Big bitcoin exchange 'fixes' trading glitch

Zynga on smartphone Game maker Zynga's decision to accept bitcoins pushed the value of the virtual cash to new heights

Related Stories

Trading on one of the largest bitcoin exchanges is set to resume after it identified a technical problem that left it vulnerable to disruption.

MTGox halted transfers of the digital currency to external addresses on 7 February after it spotted what it called "unusual activity".

The company's action caused bitcoin values to slump from their mid-January high of $1,000 (£600) to about $540.

MTGox said customers should be able to start withdrawing funds "soon".

The Tokyo-based firm said its investigation into the unusual activity revealed a loophole that thieves could use to fool the transaction process into sending double the correct number of bitcoins.

It also left it vulnerable to attacks, which slowed down the rate at which coins could be bought and sold.

Staff confronted

This problem revolved around what are known as bitcoin wallets - an essential part of the entire bitcoin system and the place where bitcoin addresses - the virtual post-boxes where each bitcoin is stored - are kept.

Cash withdrawals and transfers of bitcoins to - rather than from - bitcoin wallets were unaffected by the loophole.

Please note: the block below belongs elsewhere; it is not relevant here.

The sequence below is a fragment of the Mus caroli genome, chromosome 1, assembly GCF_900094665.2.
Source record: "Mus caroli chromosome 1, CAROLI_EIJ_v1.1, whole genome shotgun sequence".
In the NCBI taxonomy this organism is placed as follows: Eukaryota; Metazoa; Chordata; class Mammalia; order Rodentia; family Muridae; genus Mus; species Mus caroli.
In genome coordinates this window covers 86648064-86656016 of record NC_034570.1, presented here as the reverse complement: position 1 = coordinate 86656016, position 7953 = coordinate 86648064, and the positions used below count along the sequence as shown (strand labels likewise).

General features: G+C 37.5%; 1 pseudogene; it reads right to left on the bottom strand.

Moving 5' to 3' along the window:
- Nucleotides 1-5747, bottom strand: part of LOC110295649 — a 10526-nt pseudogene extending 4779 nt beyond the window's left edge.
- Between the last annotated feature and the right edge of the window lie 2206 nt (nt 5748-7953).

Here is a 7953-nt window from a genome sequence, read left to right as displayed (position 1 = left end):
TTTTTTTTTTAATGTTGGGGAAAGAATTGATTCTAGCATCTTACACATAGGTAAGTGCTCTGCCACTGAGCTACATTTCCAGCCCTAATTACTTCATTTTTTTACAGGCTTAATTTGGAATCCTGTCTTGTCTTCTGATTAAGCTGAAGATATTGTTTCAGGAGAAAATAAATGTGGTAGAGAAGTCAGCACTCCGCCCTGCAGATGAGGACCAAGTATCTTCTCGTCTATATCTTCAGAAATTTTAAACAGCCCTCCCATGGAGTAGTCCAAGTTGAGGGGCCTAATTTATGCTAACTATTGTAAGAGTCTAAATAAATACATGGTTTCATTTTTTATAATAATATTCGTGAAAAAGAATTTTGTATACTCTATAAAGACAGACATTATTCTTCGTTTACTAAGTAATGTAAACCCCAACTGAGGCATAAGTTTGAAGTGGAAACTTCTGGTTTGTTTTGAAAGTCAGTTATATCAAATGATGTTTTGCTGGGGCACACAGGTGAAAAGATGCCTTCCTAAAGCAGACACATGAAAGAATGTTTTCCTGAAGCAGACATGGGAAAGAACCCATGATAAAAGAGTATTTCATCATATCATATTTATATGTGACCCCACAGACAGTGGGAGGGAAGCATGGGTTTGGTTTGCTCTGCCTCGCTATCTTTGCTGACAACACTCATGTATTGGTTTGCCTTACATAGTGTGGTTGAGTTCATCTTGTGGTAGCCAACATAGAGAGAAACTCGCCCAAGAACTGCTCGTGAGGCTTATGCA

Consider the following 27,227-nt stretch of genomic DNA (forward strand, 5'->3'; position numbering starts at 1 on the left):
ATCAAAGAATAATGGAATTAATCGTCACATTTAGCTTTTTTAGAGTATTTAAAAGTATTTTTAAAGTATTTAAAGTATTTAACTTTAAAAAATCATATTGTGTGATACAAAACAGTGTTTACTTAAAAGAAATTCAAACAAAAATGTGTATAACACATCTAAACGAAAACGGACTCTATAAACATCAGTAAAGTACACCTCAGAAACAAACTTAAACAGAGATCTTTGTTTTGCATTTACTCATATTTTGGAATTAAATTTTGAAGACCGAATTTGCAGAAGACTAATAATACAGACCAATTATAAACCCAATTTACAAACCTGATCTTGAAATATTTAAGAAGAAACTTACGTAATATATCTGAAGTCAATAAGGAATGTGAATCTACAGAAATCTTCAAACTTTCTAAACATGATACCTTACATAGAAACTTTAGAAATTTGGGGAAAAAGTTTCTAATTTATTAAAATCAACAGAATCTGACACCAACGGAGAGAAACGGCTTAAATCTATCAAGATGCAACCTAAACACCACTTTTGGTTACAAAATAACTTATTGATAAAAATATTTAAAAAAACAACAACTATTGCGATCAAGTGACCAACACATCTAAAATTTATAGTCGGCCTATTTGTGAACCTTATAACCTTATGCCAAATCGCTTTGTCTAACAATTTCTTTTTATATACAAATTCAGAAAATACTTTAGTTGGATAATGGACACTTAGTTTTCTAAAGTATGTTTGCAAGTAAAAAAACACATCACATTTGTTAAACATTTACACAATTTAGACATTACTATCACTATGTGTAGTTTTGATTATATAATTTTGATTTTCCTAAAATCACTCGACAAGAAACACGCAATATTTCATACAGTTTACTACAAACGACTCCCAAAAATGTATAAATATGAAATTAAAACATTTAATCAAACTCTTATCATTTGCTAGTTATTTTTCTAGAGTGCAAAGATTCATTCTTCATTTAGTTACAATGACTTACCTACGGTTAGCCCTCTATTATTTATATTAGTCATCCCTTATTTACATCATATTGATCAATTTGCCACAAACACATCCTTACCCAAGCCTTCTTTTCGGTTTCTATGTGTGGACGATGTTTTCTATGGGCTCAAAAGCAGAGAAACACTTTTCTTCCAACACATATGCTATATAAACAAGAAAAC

The suspension of withdrawals led some bitcoin traders to travel to Japan to confront MTGox's staff and demand the return of their currency.

The loophole was also thought to have been exploited by thieves, who stole about $2.7m in bitcoins from the Silk Road 2 website.

In a statement, MTGox said it had found a way to combat the loophole by issuing unique identifiers for each transaction. This, it said, should prevent "fraudulent" abuse of the transaction process.

So far, MTGox has not said when withdrawals might start again but said it would issue another update by 20 February at the latest.

When withdrawals do re-start, MTGox said it would moderate the pace of trades to iron out any problems with the new system.

More on This Story

Related Stories

The BBC is not responsible for the content of external Internet sites

More Technology stories


Features & Analysis

  • Cartoon of women chatting on the metroChat wagon

    The interesting things you hear in a women-only carriage

  • Replica of a cargo boxSpecial delivery

    The man who posted himself to the other side of the world

  • Music scoreFinal score Watch

    Goodbye to NYC's last classical sheet music shop

  • Former Secretary of State Hillary Rodham Clinton checks her Blackberry from a desk inside a C-17 military plane upon her departure from Malta, in the Mediterranean Sea, bound for Tripoli, Libya'Emailgate'

    Hillary gets a taste of scrutiny that lies ahead

BBC Future


The future of CGI... from 1982

How we forecast computer animation back then


  • A cyborg cockroachClick Watch

    The cyborg cockroach - why has a computer been attached to this insect’s nervous system?

Try our new site and tell us what you think. Learn more
Take me there

Copyright © 2015 BBC. The BBC is not responsible for the content of external sites. Read more.

This page is best viewed in an up-to-date web browser with style sheets (CSS) enabled. While you will be able to view the content of this page in your current browser, you will not be able to get the full visual experience. Please consider upgrading your browser software or enabling style sheets (CSS) if you are able to do so.